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Reporters Without Borders and Committee to Protect Journalists expressed concerns over the threats journalists met from the authorities amidst the soaring crackdown in Myanmar. They demand the Myanmar government to release them unconditionally and to drop the charges against them.

On 2 March, Reporters Without Borders (RSF) published a report about the media situation in Myanmar, expressing dismay by the intensification of the ruling junta’s “crackdown on journalists”.

According to the report, at least 28 journalists have been arrested during the past month of pro-democracy street protests. As the junta suddenly began deploying much wider use of deadly force, the state responseห to the media has changed in a similar way. Some detained journalists were also injured from the police beatings.

According to the information obtained by RSF, which has not been confirmed by the authorities, the ten journalists currently being detained are to be charged under article 505 (a) of the penal code with spreading false information, which carries a possible two-year jail sentence. Those close to Ye Myo Khant, one of the photographers arrested on 27 February, said they shared this fear.

On 26 February, before this wave of arrests, RSF posted a video of Yuki Kitazumi, a Japanese reporter and documentary filmmaker, being arrested in Yangon. He was released the same day. Wai Yan, a Chinese photo-journalist working for the Xinhua news agency, was also briefly arrested on 26 February.

Two Monywa-based reporters, Tin Mar Swe of MCN TV News and Khin May San of The Voice magazine, were quickly released after being arrested on 25 February but have been charged under article 505 (a) of the penal code.

“We call on Myanmar’s government to order the immediate and unconditional release of all the journalists currently detained, and to drop the charges against them,” said Daniel Bastard, the head of RSF’s Asia-Pacific desk.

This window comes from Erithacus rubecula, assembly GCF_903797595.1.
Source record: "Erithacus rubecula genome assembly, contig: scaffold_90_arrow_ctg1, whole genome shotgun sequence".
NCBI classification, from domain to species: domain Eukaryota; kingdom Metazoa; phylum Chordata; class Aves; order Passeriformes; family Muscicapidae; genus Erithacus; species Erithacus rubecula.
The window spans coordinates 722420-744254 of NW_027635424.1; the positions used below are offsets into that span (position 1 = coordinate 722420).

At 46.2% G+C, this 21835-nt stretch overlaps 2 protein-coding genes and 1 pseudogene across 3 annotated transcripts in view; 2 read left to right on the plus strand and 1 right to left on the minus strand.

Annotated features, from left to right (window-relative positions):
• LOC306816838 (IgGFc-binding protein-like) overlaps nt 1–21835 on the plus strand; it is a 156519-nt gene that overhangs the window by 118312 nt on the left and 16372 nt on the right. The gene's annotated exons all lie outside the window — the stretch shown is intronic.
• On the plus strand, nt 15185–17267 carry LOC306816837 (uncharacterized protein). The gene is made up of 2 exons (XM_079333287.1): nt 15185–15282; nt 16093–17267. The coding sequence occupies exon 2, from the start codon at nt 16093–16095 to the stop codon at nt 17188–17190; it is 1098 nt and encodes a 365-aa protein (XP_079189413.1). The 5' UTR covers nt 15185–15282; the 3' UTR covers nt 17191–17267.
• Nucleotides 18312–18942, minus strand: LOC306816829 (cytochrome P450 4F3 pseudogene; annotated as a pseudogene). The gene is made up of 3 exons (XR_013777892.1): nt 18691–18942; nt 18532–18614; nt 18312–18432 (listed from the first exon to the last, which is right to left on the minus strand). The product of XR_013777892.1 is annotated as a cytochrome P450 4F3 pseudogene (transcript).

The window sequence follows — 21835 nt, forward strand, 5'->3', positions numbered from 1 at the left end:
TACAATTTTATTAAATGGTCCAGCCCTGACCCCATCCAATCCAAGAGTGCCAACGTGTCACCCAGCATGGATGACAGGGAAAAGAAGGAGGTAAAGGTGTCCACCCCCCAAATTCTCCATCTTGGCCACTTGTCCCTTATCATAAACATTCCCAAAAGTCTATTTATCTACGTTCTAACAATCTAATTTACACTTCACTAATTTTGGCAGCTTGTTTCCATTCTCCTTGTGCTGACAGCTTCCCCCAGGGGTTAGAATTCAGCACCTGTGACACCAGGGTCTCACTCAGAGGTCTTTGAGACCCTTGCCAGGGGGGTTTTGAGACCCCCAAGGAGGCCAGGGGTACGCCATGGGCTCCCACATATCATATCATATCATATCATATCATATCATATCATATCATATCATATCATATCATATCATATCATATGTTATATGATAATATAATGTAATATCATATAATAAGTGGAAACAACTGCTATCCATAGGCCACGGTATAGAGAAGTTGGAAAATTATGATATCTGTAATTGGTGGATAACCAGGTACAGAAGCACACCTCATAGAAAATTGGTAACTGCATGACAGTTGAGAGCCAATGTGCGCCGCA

“It is absolutely crucial that reporters should be able to cover this dramatic moment in Myanmar’s history. The generals who took power must realize that the world is looking at them and that history will judge them.”

Myanmar is ranked 139th out of 180 countries in RSF's 2020 World Press Freedom Index.

On 2 March, the Committee to Protect Journalists (CPJ) demanded the Myanmar authorities to release all journalists arrested for covering anti-coup protests in the country, and drop any charges filed against them.

At about 10:30 p.m. on 1 March, police in the southern city of Myeik raided the home of Kaung Myat Hlaing, a reporter with the independent Democratic Voice of Burma news broadcaster, and arrested him, according to the outlet’s editor-in-chief, Aye Chan Naing, who communicated with CPJ by email, news reports, and a statement released by the news organization, which CPJ reviewed.

Police fired shots before raiding the reporter’s house, and officers threw a rock that hit Kaung Myat Hlaing in his head, injuring him, Aye Chan Naing said, adding that the journalist is detained for questioning at a military camp in Myeik.

The journalist live-streamed the police raid on his apartment until he was taken into custody.

“Myanmar’s military regime must immediately and unconditionally release reporter Kaung Myat Hlaing and all other members of the press being held for their work, and stop detaining journalists in retaliation for their news coverage,” said Shawn Crispin, CPJ’s senior Southeast Asia representative. 

“Journalists must be allowed to cover Myanmar’s anti-coup protests without fear of arbitrary arrest.”


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